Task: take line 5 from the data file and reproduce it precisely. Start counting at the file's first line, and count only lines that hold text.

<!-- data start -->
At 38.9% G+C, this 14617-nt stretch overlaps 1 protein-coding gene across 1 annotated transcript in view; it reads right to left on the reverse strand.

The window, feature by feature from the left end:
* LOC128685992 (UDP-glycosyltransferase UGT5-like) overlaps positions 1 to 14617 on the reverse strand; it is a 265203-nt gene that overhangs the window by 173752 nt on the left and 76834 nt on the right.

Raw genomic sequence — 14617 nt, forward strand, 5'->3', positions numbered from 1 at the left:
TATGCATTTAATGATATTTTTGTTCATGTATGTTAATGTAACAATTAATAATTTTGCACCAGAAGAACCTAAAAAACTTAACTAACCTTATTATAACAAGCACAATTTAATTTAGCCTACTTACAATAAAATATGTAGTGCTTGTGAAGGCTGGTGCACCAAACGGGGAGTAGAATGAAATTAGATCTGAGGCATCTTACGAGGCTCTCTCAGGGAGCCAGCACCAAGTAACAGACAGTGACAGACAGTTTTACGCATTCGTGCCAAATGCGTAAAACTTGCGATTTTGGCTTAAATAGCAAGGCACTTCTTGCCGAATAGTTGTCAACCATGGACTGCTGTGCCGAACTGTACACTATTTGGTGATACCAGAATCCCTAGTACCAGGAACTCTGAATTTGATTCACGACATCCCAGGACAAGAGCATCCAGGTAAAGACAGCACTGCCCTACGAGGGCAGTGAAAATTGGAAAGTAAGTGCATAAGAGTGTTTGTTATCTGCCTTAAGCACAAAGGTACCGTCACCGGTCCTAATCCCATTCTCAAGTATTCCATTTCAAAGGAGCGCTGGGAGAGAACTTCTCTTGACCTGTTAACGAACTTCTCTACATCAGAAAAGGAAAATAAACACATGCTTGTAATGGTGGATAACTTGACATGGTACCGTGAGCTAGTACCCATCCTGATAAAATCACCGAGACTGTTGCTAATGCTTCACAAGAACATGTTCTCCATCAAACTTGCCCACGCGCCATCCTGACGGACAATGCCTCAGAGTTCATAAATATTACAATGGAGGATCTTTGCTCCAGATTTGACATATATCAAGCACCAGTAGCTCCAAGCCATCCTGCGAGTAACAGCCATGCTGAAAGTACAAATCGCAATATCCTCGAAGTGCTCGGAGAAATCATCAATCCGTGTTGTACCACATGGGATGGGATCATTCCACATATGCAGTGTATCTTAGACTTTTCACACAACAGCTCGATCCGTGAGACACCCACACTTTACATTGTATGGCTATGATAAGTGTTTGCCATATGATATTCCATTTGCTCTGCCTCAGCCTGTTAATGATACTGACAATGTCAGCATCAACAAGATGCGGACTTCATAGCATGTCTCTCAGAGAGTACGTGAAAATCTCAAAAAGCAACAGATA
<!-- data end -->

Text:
TATGCATTTAATGATATTTTTGTTCATGTATGTTAATGTAACAATTAATAATTTTGCACCAGAAGAACCTAAAAAACTTAACTAACCTTATTATAACAAGCACAATTTAATTTAGCCTACTTACAATAAAATATGTAGTGCTTGTGAAGGCTGGTGCACCAAACGGGGAGTAGAATGAAATTAGATCTGAGGCATCTTACGAGGCTCTCTCAGGGAGCCAGCACCAAGTAACAGACAGTGACAGACAGTTTTACGCATTCGTGCCAAATGCGTAAAACTTGCGATTTTGGCTTAAATAGCAAGGCACTTCTTGCCGAATAGTTGTCAACCATGGACTGCTGTGCCGAACTGTACACTATTTGGTGATACCAGAATCCCTAGTACCAGGAACTCTGAATTTGATTCACGACATCCCAGGACAAGAGCATCCAGGTAAAGACAGCACTGCCCTACGAGGGCAGTGAAAATTGGAAAGTAAGTGCATAAGAGTGTTTGTTATCTGCCTTAAGCACAAAGGTACCGTCACCGGTCCTAATCCCATTCTCAAGTATTCCATTTCAAAGGAGCGCTGGGAGAGAACTTCTCTTGACCTGTTAACGAACTTCTCTACATCAGAAAAGGAAAATAAACACATGCTTGTAATGGTGGATAACTTGACATGGTACCGTGAGCTAGTACCCATCCTGATAAAATCACCGAGACTGTTGCTAATGCTTCACAAGAACATGTTCTCCATCAAACTTGCCCACGCGCCATCCTGACGGACAATGCCTCAGAGTTCATAAATATTACAATGGAGGATCTTTGCTCCAGATTTGACATATATCAAGCACCAGTAGCTCCAAGCCATCCTGCGAGTAACAGCCATGCTGAAAGTACAAATCGCAATATCCTCGAAGTGCTCGGAGAAATCATCAATCCGTGTTGTACCACATGGGATGGGATCATTCCACATATGCAGTGTATCTTAGACTTTTCACACAACAGCTCGATCCGTGAGACACCCACACTTTACATTGTATGGCTATGATAAGTGTTTGCCATATGATATTCCATTTGCTCTGCCTCAGCCTGTTAATGATACTGACAATGTCAGCATCAACAAGATGCGGACTTCATAGCATGTCTCTCAGAGAGTACGTGAAAATCTCAAAAAGCAACAGATA